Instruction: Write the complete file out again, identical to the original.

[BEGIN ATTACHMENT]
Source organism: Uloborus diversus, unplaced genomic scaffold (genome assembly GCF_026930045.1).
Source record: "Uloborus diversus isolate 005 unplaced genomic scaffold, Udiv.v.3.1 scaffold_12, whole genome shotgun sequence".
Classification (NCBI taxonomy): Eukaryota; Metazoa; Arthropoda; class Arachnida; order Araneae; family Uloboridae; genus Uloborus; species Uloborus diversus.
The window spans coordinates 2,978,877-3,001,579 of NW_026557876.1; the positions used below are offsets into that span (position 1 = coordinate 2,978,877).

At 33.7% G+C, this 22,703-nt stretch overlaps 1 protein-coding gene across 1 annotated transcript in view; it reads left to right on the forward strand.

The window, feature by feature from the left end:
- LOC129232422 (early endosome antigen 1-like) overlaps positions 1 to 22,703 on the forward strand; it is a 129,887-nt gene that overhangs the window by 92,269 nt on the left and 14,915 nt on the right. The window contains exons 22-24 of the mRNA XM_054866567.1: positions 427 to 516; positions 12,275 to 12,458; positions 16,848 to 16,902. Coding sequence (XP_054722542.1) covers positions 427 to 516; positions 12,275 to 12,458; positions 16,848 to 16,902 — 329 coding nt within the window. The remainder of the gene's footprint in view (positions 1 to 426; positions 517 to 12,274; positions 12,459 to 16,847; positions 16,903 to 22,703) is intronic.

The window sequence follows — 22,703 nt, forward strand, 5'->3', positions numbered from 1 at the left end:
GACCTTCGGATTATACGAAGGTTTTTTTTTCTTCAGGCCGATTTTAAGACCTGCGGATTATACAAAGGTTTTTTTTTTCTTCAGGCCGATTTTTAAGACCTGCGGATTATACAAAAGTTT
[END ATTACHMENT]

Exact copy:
Source organism: Uloborus diversus, unplaced genomic scaffold (genome assembly GCF_026930045.1).
Source record: "Uloborus diversus isolate 005 unplaced genomic scaffold, Udiv.v.3.1 scaffold_12, whole genome shotgun sequence".
Classification (NCBI taxonomy): Eukaryota; Metazoa; Arthropoda; class Arachnida; order Araneae; family Uloboridae; genus Uloborus; species Uloborus diversus.
The window spans coordinates 2,978,877-3,001,579 of NW_026557876.1; the positions used below are offsets into that span (position 1 = coordinate 2,978,877).

At 33.7% G+C, this 22,703-nt stretch overlaps 1 protein-coding gene across 1 annotated transcript in view; it reads left to right on the forward strand.

The window, feature by feature from the left end:
- LOC129232422 (early endosome antigen 1-like) overlaps positions 1 to 22,703 on the forward strand; it is a 129,887-nt gene that overhangs the window by 92,269 nt on the left and 14,915 nt on the right. The window contains exons 22-24 of the mRNA XM_054866567.1: positions 427 to 516; positions 12,275 to 12,458; positions 16,848 to 16,902. Coding sequence (XP_054722542.1) covers positions 427 to 516; positions 12,275 to 12,458; positions 16,848 to 16,902 — 329 coding nt within the window. The remainder of the gene's footprint in view (positions 1 to 426; positions 517 to 12,274; positions 12,459 to 16,847; positions 16,903 to 22,703) is intronic.

The window sequence follows — 22,703 nt, forward strand, 5'->3', positions numbered from 1 at the left end:
GACCTTCGGATTATACGAAGGTTTTTTTTTCTTCAGGCCGATTTTAAGACCTGCGGATTATACAAAGGTTTTTTTTTTCTTCAGGCCGATTTTTAAGACCTGCGGATTATACAAAAGTTT